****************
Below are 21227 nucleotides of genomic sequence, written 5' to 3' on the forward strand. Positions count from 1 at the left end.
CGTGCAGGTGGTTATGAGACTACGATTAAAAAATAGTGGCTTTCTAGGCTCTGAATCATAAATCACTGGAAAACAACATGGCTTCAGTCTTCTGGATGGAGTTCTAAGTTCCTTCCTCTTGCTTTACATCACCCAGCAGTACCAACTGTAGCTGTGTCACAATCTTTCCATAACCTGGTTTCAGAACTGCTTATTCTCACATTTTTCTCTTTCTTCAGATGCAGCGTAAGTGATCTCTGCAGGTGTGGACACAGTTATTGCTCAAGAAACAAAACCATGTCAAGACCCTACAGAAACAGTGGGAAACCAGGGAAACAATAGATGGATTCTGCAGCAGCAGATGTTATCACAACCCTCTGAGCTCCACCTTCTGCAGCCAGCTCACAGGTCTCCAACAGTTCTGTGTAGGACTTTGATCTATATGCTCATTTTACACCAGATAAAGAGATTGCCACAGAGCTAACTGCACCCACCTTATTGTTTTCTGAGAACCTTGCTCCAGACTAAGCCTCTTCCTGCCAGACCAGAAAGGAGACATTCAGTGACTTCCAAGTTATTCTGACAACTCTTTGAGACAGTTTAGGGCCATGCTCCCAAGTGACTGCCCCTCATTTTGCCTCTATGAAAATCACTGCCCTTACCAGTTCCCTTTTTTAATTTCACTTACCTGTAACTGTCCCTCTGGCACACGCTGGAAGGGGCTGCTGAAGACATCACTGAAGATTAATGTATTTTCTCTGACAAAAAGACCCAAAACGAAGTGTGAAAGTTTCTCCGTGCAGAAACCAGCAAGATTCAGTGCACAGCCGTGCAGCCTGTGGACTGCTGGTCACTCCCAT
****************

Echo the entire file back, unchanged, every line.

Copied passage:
Below are 21227 nucleotides of genomic sequence, written 5' to 3' on the forward strand. Positions count from 1 at the left end.
CGTGCAGGTGGTTATGAGACTACGATTAAAAAATAGTGGCTTTCTAGGCTCTGAATCATAAATCACTGGAAAACAACATGGCTTCAGTCTTCTGGATGGAGTTCTAAGTTCCTTCCTCTTGCTTTACATCACCCAGCAGTACCAACTGTAGCTGTGTCACAATCTTTCCATAACCTGGTTTCAGAACTGCTTATTCTCACATTTTTCTCTTTCTTCAGATGCAGCGTAAGTGATCTCTGCAGGTGTGGACACAGTTATTGCTCAAGAAACAAAACCATGTCAAGACCCTACAGAAACAGTGGGAAACCAGGGAAACAATAGATGGATTCTGCAGCAGCAGATGTTATCACAACCCTCTGAGCTCCACCTTCTGCAGCCAGCTCACAGGTCTCCAACAGTTCTGTGTAGGACTTTGATCTATATGCTCATTTTACACCAGATAAAGAGATTGCCACAGAGCTAACTGCACCCACCTTATTGTTTTCTGAGAACCTTGCTCCAGACTAAGCCTCTTCCTGCCAGACCAGAAAGGAGACATTCAGTGACTTCCAAGTTATTCTGACAACTCTTTGAGACAGTTTAGGGCCATGCTCCCAAGTGACTGCCCCTCATTTTGCCTCTATGAAAATCACTGCCCTTACCAGTTCCCTTTTTTAATTTCACTTACCTGTAACTGTCCCTCTGGCACACGCTGGAAGGGGCTGCTGAAGACATCACTGAAGATTAATGTATTTTCTCTGACAAAAAGACCCAAAACGAAGTGTGAAAGTTTCTCCGTGCAGAAACCAGCAAGATTCAGTGCACAGCCGTGCAGCCTGTGGACTGCTGGTCACTCCCAT